‘Contact Tracers’ Help Track Former Sex Partners of People With STDs, HIV
The San Diego Union-Tribune yesterday profiled the work of "contact tracers" -- public health workers who track down the former sex partners of people who have tested positive for sexually transmitted diseases. Also called "partner notification experts," the workers travel to homes, shelters, parks or bars to seek out the former partners of people who have tested positive for an STD and notify them that they may have been exposed to the disease. Contact tracers sometimes take a blood sample from the partner "on the spot" and, if the sample tests positive for a disease, may ask the person if he or she would like to name partners who could have been exposed. Contact tracers from across the country met last week during the CDC's National STD Prevention Conference to explore new ways of discussing STDs with contacts and possibilities of new research in the field. Workers must know how to ask "sexually explicit questions without angering or alienating" contacts, and they must also keep the names of the people who tested positive for the disease confidential, despite requests from contacts to reveal the person's identity. Contact tracers must also counsel people who are "long in denial or who just don't care" about their disease or risk, and they must sometimes visit unsafe neighborhoods to seek out contacts.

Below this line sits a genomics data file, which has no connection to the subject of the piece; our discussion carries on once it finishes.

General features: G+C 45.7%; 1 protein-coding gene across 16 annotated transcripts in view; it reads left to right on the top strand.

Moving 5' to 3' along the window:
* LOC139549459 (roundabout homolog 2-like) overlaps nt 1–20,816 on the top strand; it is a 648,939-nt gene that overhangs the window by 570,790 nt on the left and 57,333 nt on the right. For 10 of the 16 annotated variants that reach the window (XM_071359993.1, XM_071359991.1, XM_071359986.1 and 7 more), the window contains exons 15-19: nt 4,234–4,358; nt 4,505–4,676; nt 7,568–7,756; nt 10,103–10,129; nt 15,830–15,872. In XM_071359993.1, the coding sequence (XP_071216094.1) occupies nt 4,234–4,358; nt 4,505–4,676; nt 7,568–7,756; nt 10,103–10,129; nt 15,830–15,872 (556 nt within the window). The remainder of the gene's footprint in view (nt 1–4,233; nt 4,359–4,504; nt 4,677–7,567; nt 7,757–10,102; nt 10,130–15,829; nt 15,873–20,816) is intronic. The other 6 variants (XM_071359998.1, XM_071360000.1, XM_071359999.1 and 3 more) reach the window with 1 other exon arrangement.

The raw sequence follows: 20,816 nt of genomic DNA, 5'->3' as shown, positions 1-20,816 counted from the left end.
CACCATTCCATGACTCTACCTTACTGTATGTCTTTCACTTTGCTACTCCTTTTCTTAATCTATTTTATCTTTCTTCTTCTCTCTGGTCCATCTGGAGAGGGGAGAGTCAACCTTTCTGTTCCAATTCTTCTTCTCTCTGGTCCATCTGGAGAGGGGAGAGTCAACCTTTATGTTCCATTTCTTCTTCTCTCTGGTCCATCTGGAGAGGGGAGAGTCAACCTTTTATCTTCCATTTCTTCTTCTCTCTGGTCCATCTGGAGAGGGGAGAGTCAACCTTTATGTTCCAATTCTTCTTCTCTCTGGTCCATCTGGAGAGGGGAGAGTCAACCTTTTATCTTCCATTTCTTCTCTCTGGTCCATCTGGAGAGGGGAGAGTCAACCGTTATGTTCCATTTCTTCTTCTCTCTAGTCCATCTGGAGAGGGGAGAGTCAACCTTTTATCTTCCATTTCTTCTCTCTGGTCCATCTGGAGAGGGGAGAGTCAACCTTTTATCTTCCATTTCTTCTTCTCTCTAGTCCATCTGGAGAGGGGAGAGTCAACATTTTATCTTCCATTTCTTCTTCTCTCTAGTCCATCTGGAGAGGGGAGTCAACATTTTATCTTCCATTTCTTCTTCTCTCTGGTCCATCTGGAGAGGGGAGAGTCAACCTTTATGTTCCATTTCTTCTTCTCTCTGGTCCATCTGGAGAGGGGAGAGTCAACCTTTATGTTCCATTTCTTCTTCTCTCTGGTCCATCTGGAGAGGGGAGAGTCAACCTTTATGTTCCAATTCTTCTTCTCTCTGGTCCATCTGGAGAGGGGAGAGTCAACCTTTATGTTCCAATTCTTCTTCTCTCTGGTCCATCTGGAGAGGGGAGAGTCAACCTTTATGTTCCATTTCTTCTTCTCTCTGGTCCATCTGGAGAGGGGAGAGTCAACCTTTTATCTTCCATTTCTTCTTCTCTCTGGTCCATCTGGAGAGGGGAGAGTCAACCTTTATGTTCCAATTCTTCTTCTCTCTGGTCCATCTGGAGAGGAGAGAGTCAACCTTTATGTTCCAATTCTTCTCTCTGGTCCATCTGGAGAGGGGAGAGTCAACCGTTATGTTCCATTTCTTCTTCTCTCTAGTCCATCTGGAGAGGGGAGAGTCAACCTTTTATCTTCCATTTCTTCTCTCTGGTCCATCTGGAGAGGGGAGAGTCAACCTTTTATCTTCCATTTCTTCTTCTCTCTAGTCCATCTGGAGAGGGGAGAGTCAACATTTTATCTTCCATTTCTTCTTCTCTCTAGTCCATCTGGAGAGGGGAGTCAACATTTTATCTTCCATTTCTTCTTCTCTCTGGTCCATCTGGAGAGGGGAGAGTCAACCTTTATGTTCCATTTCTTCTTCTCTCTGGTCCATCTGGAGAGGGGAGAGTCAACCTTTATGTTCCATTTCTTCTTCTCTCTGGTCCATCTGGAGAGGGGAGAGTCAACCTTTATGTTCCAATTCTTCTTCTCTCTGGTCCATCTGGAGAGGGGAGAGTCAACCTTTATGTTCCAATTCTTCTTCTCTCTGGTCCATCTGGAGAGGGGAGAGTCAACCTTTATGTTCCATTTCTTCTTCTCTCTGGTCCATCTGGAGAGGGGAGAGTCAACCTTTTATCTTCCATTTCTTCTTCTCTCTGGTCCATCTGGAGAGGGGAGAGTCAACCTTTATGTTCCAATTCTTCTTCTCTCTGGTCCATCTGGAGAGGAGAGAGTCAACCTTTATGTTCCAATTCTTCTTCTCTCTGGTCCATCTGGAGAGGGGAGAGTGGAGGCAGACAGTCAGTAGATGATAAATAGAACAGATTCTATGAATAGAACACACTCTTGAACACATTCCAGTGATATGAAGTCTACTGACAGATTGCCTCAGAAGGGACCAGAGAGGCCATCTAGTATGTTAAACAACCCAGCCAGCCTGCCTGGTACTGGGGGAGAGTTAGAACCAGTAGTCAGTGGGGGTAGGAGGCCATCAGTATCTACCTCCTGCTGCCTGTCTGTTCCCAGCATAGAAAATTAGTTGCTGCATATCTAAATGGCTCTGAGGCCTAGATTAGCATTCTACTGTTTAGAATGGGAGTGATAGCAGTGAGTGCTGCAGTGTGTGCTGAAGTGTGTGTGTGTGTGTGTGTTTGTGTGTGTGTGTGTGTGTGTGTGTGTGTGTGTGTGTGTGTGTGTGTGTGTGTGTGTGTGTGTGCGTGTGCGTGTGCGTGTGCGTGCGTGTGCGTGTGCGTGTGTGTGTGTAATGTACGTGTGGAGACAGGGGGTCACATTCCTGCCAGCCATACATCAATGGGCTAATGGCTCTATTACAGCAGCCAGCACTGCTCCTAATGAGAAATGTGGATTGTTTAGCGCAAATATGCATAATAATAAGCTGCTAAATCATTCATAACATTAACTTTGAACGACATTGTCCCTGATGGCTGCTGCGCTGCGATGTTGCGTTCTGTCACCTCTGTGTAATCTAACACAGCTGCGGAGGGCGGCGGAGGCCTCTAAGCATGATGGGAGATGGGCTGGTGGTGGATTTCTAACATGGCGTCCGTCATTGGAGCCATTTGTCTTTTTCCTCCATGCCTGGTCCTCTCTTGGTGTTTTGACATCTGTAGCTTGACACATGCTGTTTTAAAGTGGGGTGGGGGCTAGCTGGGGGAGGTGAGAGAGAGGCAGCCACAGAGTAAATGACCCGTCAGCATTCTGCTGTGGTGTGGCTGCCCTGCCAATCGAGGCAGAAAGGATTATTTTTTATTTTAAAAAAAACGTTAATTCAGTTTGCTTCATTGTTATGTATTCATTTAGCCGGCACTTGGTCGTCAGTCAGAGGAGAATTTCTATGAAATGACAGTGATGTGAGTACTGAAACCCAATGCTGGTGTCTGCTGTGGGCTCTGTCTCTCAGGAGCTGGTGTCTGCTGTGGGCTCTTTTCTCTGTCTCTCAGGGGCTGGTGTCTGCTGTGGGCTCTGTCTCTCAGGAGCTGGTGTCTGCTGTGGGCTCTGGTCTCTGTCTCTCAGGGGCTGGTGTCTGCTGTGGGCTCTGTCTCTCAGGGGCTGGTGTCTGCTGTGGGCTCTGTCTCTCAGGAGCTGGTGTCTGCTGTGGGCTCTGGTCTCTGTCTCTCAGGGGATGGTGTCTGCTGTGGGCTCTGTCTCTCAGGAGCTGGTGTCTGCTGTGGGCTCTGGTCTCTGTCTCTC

HIV Sometimes Separated
Some states currently include HIV on the list of traceable diseases, and many contact tracers at the STD conference "complained that AIDS gobbles most of the STD funds, manpower and publicity" in the realm of STDs. Many public health departments created separate HIV divisions because the virus was initially seen as "more socially and legally complex" than other STDs. However, the "lines between [HIV] and other STDs have blurred," partly because there is now "more candor about risky behaviors," the Union-Tribune reports. A growing number of investigators believe that separating HIV and other STD investigative work "wastes precious time and money" (Clark, San Diego Union-Tribune, 3/11).